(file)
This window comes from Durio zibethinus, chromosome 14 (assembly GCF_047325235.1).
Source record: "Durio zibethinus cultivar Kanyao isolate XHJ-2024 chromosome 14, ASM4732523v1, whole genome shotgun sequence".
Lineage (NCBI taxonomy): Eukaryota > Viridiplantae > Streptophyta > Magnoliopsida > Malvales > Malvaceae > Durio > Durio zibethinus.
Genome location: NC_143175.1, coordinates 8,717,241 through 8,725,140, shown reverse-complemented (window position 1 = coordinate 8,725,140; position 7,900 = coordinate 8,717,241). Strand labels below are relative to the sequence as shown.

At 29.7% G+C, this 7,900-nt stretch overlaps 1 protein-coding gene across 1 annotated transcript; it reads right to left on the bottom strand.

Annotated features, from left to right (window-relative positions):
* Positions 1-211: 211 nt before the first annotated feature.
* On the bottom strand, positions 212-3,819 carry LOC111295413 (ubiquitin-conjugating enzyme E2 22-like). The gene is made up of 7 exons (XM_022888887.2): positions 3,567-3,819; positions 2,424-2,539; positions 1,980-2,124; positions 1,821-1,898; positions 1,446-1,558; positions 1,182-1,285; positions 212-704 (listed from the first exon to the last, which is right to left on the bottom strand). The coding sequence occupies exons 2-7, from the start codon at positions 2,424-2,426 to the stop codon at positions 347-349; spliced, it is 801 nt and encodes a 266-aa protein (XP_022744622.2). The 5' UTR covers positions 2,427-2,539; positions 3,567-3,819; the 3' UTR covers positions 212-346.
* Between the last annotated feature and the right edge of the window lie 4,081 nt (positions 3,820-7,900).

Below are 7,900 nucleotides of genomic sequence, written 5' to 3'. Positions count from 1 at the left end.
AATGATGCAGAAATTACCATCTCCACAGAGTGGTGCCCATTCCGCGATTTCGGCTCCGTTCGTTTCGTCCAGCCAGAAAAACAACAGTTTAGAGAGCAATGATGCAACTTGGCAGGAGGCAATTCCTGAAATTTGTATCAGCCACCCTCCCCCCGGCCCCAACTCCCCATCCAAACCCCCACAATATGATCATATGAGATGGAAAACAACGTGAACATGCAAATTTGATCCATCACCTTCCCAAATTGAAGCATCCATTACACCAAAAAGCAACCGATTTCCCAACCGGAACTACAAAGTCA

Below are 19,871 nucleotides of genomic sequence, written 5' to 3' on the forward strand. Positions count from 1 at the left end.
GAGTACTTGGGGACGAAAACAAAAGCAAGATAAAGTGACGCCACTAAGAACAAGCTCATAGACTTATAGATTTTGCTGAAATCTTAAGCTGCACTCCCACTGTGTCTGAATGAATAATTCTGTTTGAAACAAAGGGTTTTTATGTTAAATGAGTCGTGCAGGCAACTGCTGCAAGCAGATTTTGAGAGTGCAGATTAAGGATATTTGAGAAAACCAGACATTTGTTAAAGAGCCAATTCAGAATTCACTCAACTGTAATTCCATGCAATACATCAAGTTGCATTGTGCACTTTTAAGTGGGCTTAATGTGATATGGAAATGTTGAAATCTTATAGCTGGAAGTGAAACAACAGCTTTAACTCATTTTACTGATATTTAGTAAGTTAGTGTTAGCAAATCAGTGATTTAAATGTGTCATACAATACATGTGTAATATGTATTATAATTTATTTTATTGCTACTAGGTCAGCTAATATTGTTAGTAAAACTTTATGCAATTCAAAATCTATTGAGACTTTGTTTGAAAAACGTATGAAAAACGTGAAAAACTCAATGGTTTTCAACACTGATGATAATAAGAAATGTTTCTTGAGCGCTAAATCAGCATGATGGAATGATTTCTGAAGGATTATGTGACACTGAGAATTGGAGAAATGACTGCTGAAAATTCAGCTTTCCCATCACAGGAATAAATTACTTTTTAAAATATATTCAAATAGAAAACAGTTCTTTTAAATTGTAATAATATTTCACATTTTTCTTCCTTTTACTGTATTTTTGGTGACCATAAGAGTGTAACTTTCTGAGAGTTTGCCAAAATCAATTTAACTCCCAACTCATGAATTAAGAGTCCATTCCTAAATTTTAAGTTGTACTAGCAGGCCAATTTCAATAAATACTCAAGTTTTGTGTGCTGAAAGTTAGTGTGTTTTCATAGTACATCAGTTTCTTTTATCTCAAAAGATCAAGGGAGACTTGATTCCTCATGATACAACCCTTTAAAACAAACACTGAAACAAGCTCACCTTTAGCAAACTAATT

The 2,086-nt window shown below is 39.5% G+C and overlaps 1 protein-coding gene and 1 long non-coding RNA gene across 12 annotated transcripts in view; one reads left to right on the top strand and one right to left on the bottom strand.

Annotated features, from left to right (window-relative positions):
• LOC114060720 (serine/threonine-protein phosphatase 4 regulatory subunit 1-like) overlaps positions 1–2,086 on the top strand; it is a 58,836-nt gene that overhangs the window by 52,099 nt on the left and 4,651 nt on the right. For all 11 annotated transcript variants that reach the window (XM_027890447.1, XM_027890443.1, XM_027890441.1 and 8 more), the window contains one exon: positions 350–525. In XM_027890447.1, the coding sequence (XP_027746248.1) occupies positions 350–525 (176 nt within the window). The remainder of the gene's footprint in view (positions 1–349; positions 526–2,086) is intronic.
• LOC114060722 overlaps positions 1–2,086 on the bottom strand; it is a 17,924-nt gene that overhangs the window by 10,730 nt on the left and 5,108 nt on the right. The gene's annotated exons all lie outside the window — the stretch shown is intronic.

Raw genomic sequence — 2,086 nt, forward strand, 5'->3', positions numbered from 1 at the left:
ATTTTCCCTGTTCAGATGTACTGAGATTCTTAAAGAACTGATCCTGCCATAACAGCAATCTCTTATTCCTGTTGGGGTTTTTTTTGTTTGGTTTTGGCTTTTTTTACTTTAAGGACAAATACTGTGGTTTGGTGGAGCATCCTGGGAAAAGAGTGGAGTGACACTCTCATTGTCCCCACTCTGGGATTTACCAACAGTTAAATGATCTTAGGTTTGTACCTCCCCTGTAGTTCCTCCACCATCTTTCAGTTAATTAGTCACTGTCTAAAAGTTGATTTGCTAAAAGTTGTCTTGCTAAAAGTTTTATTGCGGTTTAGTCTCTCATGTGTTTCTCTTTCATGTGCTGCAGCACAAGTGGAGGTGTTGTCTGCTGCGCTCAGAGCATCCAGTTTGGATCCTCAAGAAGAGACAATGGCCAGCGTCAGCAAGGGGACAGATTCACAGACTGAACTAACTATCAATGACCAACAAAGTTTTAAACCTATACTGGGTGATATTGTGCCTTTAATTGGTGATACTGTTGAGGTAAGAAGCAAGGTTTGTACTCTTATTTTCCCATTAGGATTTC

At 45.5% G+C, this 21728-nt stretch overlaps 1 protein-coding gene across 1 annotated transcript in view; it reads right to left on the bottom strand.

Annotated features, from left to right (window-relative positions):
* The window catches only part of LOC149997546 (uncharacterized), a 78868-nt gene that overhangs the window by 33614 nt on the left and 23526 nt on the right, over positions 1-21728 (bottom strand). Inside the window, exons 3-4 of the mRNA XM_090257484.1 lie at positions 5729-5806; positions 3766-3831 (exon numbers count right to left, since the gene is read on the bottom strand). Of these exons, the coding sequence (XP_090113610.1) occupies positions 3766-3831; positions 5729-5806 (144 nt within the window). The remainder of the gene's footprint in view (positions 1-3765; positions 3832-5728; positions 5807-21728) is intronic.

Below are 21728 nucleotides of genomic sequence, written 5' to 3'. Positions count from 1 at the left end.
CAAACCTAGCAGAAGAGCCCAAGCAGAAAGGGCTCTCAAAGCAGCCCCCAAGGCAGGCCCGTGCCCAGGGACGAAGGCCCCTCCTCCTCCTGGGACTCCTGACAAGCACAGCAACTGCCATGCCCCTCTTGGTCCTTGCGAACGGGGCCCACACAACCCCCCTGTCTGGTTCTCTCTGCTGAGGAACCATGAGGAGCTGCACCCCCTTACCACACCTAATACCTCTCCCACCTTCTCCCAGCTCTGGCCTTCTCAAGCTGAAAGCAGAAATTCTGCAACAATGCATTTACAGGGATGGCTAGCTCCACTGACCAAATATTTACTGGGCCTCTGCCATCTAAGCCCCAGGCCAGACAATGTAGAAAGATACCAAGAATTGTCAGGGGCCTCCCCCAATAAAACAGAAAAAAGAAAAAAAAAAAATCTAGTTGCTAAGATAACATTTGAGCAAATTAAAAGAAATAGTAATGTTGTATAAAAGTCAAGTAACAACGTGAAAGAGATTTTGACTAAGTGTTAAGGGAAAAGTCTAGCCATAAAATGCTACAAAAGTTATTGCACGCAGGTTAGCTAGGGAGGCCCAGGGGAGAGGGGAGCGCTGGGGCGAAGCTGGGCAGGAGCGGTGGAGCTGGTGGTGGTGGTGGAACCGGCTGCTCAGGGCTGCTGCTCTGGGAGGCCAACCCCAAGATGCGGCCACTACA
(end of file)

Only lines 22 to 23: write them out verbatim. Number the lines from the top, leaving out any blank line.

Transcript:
* The window catches only part of LOC149997546 (uncharacterized), a 78868-nt gene that overhangs the window by 33614 nt on the left and 23526 nt on the right, over positions 1-21728 (bottom strand). Inside the window, exons 3-4 of the mRNA XM_090257484.1 lie at positions 5729-5806; positions 3766-3831 (exon numbers count right to left, since the gene is read on the bottom strand). Of these exons, the coding sequence (XP_090113610.1) occupies positions 3766-3831; positions 5729-5806 (144 nt within the window). The remainder of the gene's footprint in view (positions 1-3765; positions 3832-5728; positions 5807-21728) is intronic.

Below are 21728 nucleotides of genomic sequence, written 5' to 3'. Positions count from 1 at the left end.